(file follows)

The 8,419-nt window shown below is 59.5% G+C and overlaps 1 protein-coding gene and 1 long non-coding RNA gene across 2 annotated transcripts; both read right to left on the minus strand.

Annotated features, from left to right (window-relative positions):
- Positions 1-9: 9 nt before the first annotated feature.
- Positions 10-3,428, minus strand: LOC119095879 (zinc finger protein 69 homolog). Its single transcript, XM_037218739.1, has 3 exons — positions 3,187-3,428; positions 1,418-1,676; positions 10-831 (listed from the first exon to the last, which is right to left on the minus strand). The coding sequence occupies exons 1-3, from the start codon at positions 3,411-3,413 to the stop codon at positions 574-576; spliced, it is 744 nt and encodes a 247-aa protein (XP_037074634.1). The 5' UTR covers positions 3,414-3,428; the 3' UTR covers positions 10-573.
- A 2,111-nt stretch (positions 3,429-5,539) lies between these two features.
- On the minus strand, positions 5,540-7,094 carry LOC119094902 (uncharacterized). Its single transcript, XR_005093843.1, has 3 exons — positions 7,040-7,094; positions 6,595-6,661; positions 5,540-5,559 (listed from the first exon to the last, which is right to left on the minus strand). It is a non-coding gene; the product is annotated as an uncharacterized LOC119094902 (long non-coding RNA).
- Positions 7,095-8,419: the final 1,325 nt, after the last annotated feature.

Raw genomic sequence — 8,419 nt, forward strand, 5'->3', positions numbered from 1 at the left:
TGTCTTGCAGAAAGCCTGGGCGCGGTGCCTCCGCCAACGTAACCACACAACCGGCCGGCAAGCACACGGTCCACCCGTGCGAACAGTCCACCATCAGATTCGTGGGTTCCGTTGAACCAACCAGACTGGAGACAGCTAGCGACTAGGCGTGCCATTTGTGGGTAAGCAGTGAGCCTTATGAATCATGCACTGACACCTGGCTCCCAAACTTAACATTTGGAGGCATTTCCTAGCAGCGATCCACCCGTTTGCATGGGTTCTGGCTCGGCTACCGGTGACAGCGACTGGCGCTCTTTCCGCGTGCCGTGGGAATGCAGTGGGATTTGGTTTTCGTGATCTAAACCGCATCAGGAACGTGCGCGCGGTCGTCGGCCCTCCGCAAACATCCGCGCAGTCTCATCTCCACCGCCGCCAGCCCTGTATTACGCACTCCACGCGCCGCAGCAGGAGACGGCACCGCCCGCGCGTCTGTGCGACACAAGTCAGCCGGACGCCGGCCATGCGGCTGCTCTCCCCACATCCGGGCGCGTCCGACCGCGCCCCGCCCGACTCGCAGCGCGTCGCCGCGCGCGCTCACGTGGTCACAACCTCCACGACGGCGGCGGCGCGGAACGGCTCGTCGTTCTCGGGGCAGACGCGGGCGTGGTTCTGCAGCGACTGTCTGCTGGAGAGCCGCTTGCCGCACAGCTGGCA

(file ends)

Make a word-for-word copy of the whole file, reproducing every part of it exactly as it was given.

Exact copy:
The 8,419-nt window shown below is 59.5% G+C and overlaps 1 protein-coding gene and 1 long non-coding RNA gene across 2 annotated transcripts; both read right to left on the minus strand.

Annotated features, from left to right (window-relative positions):
- Positions 1-9: 9 nt before the first annotated feature.
- Positions 10-3,428, minus strand: LOC119095879 (zinc finger protein 69 homolog). Its single transcript, XM_037218739.1, has 3 exons — positions 3,187-3,428; positions 1,418-1,676; positions 10-831 (listed from the first exon to the last, which is right to left on the minus strand). The coding sequence occupies exons 1-3, from the start codon at positions 3,411-3,413 to the stop codon at positions 574-576; spliced, it is 744 nt and encodes a 247-aa protein (XP_037074634.1). The 5' UTR covers positions 3,414-3,428; the 3' UTR covers positions 10-573.
- A 2,111-nt stretch (positions 3,429-5,539) lies between these two features.
- On the minus strand, positions 5,540-7,094 carry LOC119094902 (uncharacterized). Its single transcript, XR_005093843.1, has 3 exons — positions 7,040-7,094; positions 6,595-6,661; positions 5,540-5,559 (listed from the first exon to the last, which is right to left on the minus strand). It is a non-coding gene; the product is annotated as an uncharacterized LOC119094902 (long non-coding RNA).
- Positions 7,095-8,419: the final 1,325 nt, after the last annotated feature.

Raw genomic sequence — 8,419 nt, forward strand, 5'->3', positions numbered from 1 at the left:
TGTCTTGCAGAAAGCCTGGGCGCGGTGCCTCCGCCAACGTAACCACACAACCGGCCGGCAAGCACACGGTCCACCCGTGCGAACAGTCCACCATCAGATTCGTGGGTTCCGTTGAACCAACCAGACTGGAGACAGCTAGCGACTAGGCGTGCCATTTGTGGGTAAGCAGTGAGCCTTATGAATCATGCACTGACACCTGGCTCCCAAACTTAACATTTGGAGGCATTTCCTAGCAGCGATCCACCCGTTTGCATGGGTTCTGGCTCGGCTACCGGTGACAGCGACTGGCGCTCTTTCCGCGTGCCGTGGGAATGCAGTGGGATTTGGTTTTCGTGATCTAAACCGCATCAGGAACGTGCGCGCGGTCGTCGGCCCTCCGCAAACATCCGCGCAGTCTCATCTCCACCGCCGCCAGCCCTGTATTACGCACTCCACGCGCCGCAGCAGGAGACGGCACCGCCCGCGCGTCTGTGCGACACAAGTCAGCCGGACGCCGGCCATGCGGCTGCTCTCCCCACATCCGGGCGCGTCCGACCGCGCCCCGCCCGACTCGCAGCGCGTCGCCGCGCGCGCTCACGTGGTCACAACCTCCACGACGGCGGCGGCGCGGAACGGCTCGTCGTTCTCGGGGCAGACGCGGGCGTGGTTCTGCAGCGACTGTCTGCTGGAGAGCCGCTTGCCGCACAGCTGGCA